Leaders – how to regain control of your time

A common problem that I encounter when coaching leaders, whatever their seniority in the business is that they have lost control of their time. Some of the typical things they might say are “I have so many meetings, I don’t have time to do the work”, “I don’t have time to think” or “I have lost control of my calendar” and “I want to be better at time management”.

This seems to have been amplified by the pandemic and virtual working with back-to-back Zoom meetings being scheduled. This seems to be more about losing control of the diary than losing control of time itself. It is more about being so busy and reacting to external factors and it is time for us to step back and break this unproductive cycle.

The challenge is not to manage time, but to manage ourselves.

Dr Stephen R Covey (author of the Seven Habits of Highly Effective People)

What can you do if you have lost control?

Time is time – there are 24 hours in a day and there is nothing we can do to manage or control that.

What we can do is manage how we use that time. With so many people working from home during the Covid-19 pandemic, they have reclaimed the time that they would have lost commuting. So how come I am hearing that people are working long hours, answering, and sending emails in the evening to catch up as well as the problems that I mentioned above?

This will still be a challenge as offices open and many move to hybrid working.

Solutions

The solution is slightly different for everybody and here are some of the ones that work for the leaders that I have been coaching:

  • Be clear on your priorities – what are the two or three most important areas for you to focus on?
  • Concentrate on activities that support those priorities
  • Be proactive with your diary. This is one of the major factors for taking back control. Factor in time between meetings even if it is scheduling a meeting for 50 minutes rather than an hour. Block out time – for appointments with yourself, for specific projects and for thinking time.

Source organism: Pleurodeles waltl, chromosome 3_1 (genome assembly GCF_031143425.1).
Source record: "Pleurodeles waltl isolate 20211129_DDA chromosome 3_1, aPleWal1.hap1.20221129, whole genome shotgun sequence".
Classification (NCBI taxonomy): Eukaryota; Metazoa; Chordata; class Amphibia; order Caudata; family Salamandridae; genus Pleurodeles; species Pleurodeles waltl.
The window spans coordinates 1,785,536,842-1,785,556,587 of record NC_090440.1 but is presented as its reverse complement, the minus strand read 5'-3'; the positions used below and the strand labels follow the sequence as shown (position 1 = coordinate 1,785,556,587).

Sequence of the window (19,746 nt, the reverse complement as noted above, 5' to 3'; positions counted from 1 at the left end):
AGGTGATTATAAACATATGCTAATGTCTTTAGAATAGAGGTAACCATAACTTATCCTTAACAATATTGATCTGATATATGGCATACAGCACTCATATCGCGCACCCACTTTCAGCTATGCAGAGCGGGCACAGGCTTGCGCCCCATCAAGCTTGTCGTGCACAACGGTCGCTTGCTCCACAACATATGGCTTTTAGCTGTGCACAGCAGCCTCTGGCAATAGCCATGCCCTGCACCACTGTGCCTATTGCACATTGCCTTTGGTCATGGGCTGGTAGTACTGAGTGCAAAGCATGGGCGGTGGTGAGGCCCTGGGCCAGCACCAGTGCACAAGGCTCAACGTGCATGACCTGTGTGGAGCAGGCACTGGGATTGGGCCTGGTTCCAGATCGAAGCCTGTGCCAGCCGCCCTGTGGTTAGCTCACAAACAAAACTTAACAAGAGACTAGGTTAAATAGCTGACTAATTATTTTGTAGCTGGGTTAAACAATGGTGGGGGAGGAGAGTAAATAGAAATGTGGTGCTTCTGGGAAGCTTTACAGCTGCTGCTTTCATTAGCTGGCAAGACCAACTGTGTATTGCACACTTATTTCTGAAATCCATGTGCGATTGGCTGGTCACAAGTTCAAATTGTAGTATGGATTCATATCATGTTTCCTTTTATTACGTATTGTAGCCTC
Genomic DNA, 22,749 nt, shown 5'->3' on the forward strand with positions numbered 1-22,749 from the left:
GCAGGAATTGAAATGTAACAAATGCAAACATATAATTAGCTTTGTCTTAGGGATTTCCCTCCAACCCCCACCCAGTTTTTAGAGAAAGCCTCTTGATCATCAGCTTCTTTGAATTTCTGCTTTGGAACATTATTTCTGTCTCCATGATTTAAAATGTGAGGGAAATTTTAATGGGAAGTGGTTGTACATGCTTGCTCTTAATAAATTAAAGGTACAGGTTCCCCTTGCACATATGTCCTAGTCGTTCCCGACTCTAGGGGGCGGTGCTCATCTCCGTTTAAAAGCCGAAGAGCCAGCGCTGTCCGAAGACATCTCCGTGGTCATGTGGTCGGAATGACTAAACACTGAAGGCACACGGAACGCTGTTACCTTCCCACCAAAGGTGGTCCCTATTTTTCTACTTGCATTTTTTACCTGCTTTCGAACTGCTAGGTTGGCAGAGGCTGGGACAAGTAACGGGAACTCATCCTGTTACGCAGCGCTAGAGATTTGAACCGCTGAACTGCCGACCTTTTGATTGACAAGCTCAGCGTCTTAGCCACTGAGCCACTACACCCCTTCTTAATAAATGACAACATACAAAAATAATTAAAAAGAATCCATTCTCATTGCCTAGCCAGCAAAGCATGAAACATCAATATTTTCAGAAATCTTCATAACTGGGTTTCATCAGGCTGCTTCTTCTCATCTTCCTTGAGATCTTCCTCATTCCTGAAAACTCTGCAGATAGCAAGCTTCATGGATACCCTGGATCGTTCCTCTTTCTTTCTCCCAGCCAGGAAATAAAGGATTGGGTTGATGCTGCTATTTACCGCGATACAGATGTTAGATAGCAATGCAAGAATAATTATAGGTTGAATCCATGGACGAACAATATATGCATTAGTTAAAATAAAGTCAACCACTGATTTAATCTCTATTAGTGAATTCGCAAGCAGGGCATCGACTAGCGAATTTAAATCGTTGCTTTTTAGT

• Say “No” to meetings – do you need to be there, what is your role, can they be at a different time/shorter, is there a different way of achieving the objective?
  • Understand when your most productive times in the day are – your peak concentration time. Listen to your body clock and schedule specific tasks for those times. For me, especially in the winter, my energy is low between 4 and 5pm.That is a good time for me to have a meeting as I am energised when with others.
  • Take your personality into account. For example, one coaching client I worked with felt that they always had to be available to their team members. The impact of this was that they were never available to themselves (and their more strategic work) until the end of the working day which had a huge impact on not only them but to their family too. For them, the answer was, firstly, a mindset shift that it was okay not to be available all the time. And secondly, to communicate when they would be available – or, if you like, when their door would be open.
  • Delegate effectively – are you doing work that could be done by others? In delegating to others, you are both developing the people you are delegating to and gaining time to work on more strategic projects.
  • Leave room in your day for the unexpected.
  • Managing emails and other online communication – one of the biggest time (and concentration) stealers is the constant interruption by incoming messages. Switch off notifications, even if you think you are not noticing them, your unconscious brain is, and check and answer emails and other messages in blocks of time.
  • And finally… plan, plan, plan!

If you have lost control of your time, which of these will make the biggest difference to you – and what will you do with the time that you gain?

If you need a bit more help in finding the right solution for you, reach out to me (j.harris@breathoffreshair.uk.com) so we can explore how coaching can help you.

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